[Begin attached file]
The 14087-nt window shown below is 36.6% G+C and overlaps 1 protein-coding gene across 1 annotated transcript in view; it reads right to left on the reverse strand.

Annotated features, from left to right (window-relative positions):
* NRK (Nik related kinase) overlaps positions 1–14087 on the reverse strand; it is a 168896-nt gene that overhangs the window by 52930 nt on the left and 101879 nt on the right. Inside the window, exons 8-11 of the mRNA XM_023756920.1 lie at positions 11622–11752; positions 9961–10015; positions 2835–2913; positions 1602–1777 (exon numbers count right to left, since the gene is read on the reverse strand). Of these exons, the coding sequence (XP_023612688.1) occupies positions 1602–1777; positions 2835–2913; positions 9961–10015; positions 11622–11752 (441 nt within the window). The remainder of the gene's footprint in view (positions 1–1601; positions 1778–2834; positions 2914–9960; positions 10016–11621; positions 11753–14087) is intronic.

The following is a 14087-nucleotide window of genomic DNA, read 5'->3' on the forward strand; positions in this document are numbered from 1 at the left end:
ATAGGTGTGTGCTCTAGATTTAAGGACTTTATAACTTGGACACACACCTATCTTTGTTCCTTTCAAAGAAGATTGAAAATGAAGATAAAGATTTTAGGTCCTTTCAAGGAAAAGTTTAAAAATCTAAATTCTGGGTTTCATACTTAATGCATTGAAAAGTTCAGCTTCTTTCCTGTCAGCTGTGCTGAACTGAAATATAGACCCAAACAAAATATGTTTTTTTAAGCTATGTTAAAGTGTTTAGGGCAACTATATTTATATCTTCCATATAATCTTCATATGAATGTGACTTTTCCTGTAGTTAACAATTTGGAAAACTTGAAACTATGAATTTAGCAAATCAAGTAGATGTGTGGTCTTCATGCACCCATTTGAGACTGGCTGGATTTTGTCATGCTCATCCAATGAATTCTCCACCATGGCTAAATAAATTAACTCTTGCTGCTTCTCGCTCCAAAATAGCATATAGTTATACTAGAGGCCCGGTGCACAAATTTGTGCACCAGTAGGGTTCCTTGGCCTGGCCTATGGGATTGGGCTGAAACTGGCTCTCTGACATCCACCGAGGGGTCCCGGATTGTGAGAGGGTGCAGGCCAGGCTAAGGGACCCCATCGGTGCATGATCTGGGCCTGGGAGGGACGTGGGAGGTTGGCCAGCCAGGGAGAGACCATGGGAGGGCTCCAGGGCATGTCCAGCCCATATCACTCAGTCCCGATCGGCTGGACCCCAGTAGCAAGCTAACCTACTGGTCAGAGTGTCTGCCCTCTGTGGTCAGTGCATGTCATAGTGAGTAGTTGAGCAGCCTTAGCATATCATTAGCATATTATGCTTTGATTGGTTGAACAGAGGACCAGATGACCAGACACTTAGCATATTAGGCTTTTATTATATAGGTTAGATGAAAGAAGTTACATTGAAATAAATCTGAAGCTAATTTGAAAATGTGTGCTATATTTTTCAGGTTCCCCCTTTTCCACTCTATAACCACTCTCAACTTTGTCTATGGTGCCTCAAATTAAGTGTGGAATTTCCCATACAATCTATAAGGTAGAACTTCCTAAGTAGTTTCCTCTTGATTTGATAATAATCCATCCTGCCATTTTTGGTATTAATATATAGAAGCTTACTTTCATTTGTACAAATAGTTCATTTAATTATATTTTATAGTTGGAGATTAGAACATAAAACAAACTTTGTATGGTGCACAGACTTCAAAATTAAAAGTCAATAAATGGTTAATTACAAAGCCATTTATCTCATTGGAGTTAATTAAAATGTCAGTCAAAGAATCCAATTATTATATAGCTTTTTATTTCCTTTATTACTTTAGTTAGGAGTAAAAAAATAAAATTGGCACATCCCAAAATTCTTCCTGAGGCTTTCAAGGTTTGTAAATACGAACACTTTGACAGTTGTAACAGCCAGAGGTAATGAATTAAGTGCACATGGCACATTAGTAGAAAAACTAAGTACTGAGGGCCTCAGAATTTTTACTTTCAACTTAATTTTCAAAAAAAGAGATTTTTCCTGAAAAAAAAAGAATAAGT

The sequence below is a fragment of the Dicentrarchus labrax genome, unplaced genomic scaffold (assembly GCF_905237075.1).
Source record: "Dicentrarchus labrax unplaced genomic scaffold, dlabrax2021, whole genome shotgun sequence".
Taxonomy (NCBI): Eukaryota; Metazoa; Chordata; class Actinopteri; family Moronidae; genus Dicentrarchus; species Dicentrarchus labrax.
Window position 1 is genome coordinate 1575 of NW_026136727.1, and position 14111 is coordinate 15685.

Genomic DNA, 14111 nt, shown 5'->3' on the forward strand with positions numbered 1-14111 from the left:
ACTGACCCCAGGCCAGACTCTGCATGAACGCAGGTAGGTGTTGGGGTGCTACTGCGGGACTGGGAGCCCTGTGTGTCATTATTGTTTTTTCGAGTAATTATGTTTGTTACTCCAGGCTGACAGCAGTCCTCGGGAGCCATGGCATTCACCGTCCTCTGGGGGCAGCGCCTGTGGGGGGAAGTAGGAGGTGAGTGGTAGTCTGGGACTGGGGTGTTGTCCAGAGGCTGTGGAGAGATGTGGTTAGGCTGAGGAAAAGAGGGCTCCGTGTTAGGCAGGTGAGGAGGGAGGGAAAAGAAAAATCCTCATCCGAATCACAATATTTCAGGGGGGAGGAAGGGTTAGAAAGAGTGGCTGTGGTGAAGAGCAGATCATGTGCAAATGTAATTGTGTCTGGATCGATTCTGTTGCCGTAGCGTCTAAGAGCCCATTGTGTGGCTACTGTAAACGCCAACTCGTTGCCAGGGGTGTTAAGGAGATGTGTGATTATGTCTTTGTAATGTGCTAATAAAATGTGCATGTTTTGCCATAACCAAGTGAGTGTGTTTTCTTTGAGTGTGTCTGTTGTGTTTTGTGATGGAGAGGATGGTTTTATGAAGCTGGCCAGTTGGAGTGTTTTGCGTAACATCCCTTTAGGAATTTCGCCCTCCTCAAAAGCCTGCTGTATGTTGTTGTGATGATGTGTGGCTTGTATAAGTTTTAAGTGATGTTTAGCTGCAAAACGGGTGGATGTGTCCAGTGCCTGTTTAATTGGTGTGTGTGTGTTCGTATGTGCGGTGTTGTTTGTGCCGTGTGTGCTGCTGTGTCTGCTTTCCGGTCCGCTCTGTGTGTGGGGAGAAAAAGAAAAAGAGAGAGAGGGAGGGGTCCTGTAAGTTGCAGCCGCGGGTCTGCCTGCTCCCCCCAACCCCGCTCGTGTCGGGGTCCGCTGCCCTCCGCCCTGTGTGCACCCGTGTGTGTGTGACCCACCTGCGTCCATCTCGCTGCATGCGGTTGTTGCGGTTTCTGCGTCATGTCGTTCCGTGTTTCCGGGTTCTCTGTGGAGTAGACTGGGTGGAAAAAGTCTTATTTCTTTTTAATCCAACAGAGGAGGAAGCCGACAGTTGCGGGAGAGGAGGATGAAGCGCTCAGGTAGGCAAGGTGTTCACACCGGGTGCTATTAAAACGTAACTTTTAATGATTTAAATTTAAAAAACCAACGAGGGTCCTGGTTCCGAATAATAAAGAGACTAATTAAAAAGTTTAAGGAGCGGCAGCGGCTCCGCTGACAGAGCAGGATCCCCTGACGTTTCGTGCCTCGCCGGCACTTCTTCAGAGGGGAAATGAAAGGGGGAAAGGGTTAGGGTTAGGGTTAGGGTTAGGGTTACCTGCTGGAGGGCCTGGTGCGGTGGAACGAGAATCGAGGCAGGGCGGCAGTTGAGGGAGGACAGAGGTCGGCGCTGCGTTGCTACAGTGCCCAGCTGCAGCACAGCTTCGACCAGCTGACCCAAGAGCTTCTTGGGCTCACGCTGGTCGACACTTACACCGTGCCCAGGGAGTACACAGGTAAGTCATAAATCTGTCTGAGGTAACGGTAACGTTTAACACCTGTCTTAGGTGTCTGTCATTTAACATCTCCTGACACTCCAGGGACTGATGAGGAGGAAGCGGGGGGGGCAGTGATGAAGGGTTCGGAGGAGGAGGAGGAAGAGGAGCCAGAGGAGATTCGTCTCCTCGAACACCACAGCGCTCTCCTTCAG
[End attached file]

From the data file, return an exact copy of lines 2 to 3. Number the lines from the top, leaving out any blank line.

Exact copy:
Annotated features, from left to right (window-relative positions):
* NRK (Nik related kinase) overlaps positions 1–14087 on the reverse strand; it is a 168896-nt gene that overhangs the window by 52930 nt on the left and 101879 nt on the right. Inside the window, exons 8-11 of the mRNA XM_023756920.1 lie at positions 11622–11752; positions 9961–10015; positions 2835–2913; positions 1602–1777 (exon numbers count right to left, since the gene is read on the reverse strand). Of these exons, the coding sequence (XP_023612688.1) occupies positions 1602–1777; positions 2835–2913; positions 9961–10015; positions 11622–11752 (441 nt within the window). The remainder of the gene's footprint in view (positions 1–1601; positions 1778–2834; positions 2914–9960; positions 10016–11621; positions 11753–14087) is intronic.